The evolution of Pattern Matching in C# (from version 6 to 10)

  • 🎬 Video
  • ℹ️ Published 2 years ago

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Hello everybody I'm Nick and in this video I will show you how pattern matching was introduced in C# and how it has evolved from version 6 all the way to version 10. It is an amazing feature which can be really handy to prevent you having to write lengthy complicated clauses.

Intro - 0:00
I am hiring! - 0:47
C# 6 - 1:37
C# 7 - 3:03
C# 8 - 5:36
C# 9 - 9:31
C# 10 - 13:58

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💬 Comments

Join me and let's build the future of payments!

Author — Nick Chapsas


It is becoming really hard to try other languages when your first and favorite language is giving you these awesome features. And .NET is in everything in everywhere.. Thank you Nick for showing this awesome feature

Author — John Paderon


One thing that would definitely improve pattern matching is to *allow us to use other values besides constants.* As it stands, pattern matching literally forces us to use hard coded magic numbers if we want to do anything more than check types. The biggest reason I'm not using pattern matching as much as I'd love to is because way more often than not I need to match against VARIABLES, not constants. Right now you can't even do a switch expression on a Type object for crying out loud.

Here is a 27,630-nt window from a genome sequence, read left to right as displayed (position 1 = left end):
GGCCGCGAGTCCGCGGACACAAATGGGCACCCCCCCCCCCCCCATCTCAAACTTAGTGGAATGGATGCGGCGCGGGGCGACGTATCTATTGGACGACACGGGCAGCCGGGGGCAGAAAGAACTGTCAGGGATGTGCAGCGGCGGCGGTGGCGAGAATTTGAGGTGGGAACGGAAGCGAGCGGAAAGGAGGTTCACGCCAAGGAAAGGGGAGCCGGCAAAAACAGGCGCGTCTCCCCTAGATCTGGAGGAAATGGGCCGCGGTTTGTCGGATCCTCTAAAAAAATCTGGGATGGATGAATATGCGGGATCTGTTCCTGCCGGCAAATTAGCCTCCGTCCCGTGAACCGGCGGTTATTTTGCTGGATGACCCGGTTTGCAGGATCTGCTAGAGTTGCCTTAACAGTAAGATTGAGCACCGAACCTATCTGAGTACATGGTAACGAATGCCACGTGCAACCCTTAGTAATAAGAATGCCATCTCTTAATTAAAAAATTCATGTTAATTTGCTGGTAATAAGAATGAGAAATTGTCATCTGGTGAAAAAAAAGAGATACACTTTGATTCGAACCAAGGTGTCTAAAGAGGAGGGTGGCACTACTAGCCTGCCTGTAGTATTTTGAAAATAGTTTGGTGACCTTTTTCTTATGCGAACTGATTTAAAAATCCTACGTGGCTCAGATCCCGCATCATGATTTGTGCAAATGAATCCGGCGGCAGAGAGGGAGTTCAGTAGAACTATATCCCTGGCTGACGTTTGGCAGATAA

I know that one argument against matching against variables is that then the compiler wouldn't be able to (attempt to) guarantee static analysis, but I don't see a problem in not having it when using variables.

Seriously, variables in pattern matching have got to be the next step if people are to use it more.

Even in the context of something similar to the example, if you're branching based on some shape's geometrical properties in a real application, then you're gonna use, say, a float you got as a method argument, not magic numbers.

Author — Petrusion


When I moved from VB6 to C# 15 years ago, I was shocked at how limited switch case was vs Select Case in the obsolete VB and VBA languages. Now C# has FINALLY surpassed Visual Basic in functionality and even readability with that extremely short syntax. Totally awesome, thank you for waking me up to this new future set!

Author — Ian Crane


I really appreciate you doing these videos. You're making us better coders 😀

Author — Keith Williamson


Since they are advancing the pattern matching this much, I really wish they would introduce uniontypes etc. similar to typescript - it just seems it would be a good match, making it possible to e.g. return different types in a method, and the caller can then choose to handle this using pattern matching with type checks for the more limited amount of possible types (opposed to using e.g. object as return object).

Author — jhdk356


I'm not saying it's crazy. But, well, it is crazy! Amazing evolution! Thank you for share that, really a very nice job, another usefull tip, as always!

Author — José Luís de Oliveira Santos


Great summary of a feature I have not be using a lot, since in "oldskool software engineering" dynamic type checking is considered to be a bit of a code smell. But still, I can see the benefits of this "pattern matching", although the name is really confusing to me : I consider this to be "dynamic type matching", and e.g. regular expression matching is what I call "pattern matching".